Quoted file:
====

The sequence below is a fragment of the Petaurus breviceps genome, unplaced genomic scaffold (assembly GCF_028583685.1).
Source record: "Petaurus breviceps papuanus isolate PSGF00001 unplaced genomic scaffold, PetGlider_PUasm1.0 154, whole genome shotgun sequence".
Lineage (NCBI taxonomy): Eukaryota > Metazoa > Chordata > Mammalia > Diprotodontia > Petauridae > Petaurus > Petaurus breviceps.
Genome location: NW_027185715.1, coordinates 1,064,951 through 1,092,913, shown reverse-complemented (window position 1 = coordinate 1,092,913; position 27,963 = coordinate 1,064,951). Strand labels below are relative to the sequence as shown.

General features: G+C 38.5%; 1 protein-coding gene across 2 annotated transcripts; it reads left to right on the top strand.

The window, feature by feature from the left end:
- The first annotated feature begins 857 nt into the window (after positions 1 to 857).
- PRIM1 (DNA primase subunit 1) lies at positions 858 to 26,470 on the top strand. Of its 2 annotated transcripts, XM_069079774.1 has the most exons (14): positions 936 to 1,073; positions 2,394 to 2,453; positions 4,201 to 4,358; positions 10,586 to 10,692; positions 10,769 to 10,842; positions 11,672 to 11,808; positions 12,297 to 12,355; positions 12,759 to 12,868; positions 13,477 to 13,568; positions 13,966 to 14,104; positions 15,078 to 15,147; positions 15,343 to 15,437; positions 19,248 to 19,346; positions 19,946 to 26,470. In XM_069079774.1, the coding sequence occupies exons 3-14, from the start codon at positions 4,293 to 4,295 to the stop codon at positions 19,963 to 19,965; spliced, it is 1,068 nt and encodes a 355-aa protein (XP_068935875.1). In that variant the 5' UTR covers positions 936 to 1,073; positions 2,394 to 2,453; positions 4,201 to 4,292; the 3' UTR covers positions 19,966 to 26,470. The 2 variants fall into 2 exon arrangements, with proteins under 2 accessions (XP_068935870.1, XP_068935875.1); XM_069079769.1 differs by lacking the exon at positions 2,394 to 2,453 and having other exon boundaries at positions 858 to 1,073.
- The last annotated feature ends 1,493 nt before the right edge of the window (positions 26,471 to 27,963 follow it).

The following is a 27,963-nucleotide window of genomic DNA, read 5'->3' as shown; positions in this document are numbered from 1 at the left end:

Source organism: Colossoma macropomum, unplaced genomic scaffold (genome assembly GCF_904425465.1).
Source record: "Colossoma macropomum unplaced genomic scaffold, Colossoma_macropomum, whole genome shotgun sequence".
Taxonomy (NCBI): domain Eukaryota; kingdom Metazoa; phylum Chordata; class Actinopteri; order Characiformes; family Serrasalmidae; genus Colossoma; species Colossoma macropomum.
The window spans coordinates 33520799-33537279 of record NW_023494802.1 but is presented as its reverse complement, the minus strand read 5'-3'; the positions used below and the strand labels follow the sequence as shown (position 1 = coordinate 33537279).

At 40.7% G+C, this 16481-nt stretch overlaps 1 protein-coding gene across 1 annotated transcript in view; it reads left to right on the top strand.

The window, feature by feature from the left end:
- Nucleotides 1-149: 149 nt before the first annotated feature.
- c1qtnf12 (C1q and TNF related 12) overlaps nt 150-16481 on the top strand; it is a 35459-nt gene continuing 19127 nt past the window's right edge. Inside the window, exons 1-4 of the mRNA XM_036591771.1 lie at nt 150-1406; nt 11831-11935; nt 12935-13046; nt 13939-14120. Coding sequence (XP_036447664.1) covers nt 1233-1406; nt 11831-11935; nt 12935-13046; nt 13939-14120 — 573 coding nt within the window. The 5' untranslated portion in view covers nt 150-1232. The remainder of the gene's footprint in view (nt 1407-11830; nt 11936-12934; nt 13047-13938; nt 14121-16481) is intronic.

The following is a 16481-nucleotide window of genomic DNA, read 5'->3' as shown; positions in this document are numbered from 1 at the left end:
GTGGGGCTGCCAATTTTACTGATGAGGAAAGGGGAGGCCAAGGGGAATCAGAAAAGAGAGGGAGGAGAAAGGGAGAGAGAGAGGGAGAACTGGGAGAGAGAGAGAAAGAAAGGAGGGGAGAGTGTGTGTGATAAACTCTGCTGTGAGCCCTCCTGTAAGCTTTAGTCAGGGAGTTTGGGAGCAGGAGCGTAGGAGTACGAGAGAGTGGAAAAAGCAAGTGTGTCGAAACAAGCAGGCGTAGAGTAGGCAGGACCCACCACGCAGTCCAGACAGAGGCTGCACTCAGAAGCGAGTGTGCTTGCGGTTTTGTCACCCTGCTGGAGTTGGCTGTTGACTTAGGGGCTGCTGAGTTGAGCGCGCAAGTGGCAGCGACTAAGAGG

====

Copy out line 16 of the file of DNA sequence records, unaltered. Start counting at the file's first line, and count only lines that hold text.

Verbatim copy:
The window, feature by feature from the left end: